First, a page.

Tag Archives: apple pie

Rustic Apple Pie

Apple Pie
Rustic Apple Pie

There is something warm, inviting, and nostalgic about walking into a kitchen to the tantalizing scent of an apple pie baking.  In my opinion, one of the best desserts is homemade apple pie, especially when topped with a nice round scoop of high-quality vanilla ice cream!  Fall is a great time to make apple pies (and some extras for the freezer) because the apples are so fresh and there is a great selection. The house smells so divine while the apple pie bakes!

Apples
Apples

One of my favorite fall rituals is to go picking apples.  I love being out in the middle of an orchard on a crisp, sunny autumn day surrounded by trees heavy laden with gorgeous big apples.  Typically, we make the annual trek to Arlington Orchards, west of Summerside, to pick a supply of apples.  It’s fun to load up some apple baskets into one of the orchard’s little red flyer wagons and strike off through the orchards.  They have many different varieties of apples from which to choose.

The Apple Wagon
The Apple Wagon

I like making pastry and baking pies and have been doing so since I was about 11 years old.  I watched my mother and grandmother make pies and as soon as I could mix the dough and handle a rolling pin, I was off and running! And, apple pie just happens to be one of my favorites to make.

Not all apples are suitable for making pies.  Some (like MacIntosh variety) are just too soft and, essentially, become apple sauce while the pie cooks. Soft flesh apples that have no crunch when you bite into them are not suitable for pies. It is important to choose apples that have good structure – i.e., those that will cook well but, at the same time, hold their shape.  A slice of a good apple pie will reveal the apple slices still in tact and recognizable.

Apple Pie
Apple Pie

My favorite apples for pies are Cortlands, Spartans, Honeycrisps, Lobos, and Pippins. The one thing each of these apples has in common is crisp texture which makes them ideal choices for pies because they don’t break down in the baking process.  I also like to use more than one kind of apple in my pies because each brings its own flavor and characteristics and, in my opinion, a blend of different apple varieties with various degrees of sweetness, tartness, and juiciness will result in a pie with a great depth of flavor.  Cortlands are a bit tart and quite juicy and, of these five varieties, perhaps has the least crisp texture which means it will soften the most in the pie and that will help to bind the filling .  Honeycrisps have a sweet-tart flavor and are quite aromatic which gives the pie that lovely scent while it is baking.  Spartans are juicy and have an ideally balanced sweet-tart apple flavor. Lobos are a bit tangy and Pippins have juicy flesh, are very aromatic, and reveal a balance of sweetness and acidity.  A combination of any three of these apples will yield a tasty pie. Some apples of each variety can, of course, be used in the pie if you have them.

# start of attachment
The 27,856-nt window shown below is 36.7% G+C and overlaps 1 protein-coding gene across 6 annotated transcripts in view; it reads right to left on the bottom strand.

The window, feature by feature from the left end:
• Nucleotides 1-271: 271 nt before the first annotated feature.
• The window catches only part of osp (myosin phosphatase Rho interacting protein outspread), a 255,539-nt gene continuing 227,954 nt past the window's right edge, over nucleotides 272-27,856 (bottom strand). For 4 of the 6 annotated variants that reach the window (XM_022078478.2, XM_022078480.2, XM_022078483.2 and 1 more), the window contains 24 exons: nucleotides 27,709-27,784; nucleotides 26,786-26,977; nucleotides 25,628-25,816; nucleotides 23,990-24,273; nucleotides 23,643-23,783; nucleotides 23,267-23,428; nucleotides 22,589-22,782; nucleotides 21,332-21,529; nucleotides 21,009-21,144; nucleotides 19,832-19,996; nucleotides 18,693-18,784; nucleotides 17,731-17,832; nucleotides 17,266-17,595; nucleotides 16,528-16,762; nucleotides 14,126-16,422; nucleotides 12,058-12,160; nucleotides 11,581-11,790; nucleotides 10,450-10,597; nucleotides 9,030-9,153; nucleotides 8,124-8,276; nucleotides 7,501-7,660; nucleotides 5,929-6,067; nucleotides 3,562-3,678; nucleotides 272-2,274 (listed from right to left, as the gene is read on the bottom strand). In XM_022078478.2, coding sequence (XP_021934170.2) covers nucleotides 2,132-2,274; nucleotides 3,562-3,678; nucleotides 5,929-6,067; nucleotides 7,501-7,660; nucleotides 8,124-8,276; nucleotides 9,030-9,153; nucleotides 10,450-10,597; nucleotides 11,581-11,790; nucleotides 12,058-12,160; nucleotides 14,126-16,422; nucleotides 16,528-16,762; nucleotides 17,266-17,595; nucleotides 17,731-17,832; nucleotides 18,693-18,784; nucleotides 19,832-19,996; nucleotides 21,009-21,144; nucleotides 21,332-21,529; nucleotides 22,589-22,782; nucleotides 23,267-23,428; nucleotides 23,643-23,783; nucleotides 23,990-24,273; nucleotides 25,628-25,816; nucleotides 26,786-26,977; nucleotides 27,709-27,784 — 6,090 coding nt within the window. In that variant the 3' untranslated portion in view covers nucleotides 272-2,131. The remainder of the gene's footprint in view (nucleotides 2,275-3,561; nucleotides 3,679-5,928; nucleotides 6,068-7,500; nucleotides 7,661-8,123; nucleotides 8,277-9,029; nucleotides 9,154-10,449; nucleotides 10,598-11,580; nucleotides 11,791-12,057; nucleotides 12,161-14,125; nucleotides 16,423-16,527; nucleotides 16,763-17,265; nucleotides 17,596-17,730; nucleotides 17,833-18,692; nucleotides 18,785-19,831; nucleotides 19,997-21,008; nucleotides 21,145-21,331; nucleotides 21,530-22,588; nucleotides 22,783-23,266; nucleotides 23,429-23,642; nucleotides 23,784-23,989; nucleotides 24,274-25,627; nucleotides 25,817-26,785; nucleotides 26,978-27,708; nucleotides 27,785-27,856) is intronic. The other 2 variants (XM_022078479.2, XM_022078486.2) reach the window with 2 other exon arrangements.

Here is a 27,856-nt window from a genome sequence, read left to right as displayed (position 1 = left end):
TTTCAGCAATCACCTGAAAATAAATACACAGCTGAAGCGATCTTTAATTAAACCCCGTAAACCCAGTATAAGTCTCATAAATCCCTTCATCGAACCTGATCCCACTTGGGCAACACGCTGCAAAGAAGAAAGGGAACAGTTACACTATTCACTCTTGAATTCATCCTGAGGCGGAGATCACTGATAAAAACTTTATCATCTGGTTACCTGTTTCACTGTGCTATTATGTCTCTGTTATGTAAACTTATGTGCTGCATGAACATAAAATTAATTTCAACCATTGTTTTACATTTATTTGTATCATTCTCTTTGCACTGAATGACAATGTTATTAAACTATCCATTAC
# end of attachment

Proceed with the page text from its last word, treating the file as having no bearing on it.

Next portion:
For this 9” pie, 3½ pounds of apples are needed. It may look like a lot but the apples will settle as the pie bakes and the pie looks more impressive if it has some depth to it.

Apple Pie Under Construction
Apple Pie Under Construction

I peel, core, and quarter the apples when preparing them for pies.  I then slice each quarter, horizontally, into slices about ¼” thick and toss them with a tablespoon of lemon juice to keep them from turning brown.

Apples Sliced for Pie
Apples Sliced for Pie

A perfect blend of spices is necessary to enhance the flavor of the pie.  I use cinnamon, nutmeg, allspice, and cloves. It is important that just the right amounts of spices be used because they are meant to enhance, not dominate or mask, the flavour of the apples.  Because apples are juicy, some thickening agent needs to be added to the pie – either all-purpose flour or cornstarch works for this. I like to use a blend of brown and granulated sugars in my pie.  I find the addition of brown sugar gives a deeper flavour and an enhanced color to the pie filling.

Apples mixed with spices for pie
Apples mixed with spices for pie

Mix the sugars, spices, a bit of salt, and the thickening agent (flour or cornstarch) together in a small bowl then toss the dry ingredients with the prepared apples to coat them.  Immediately transfer the apples to the pie plate fitted with the bottom crust pastry, ensuring that they are arranged so that any gaps are filled in.  Dot with some pieces of cold butter.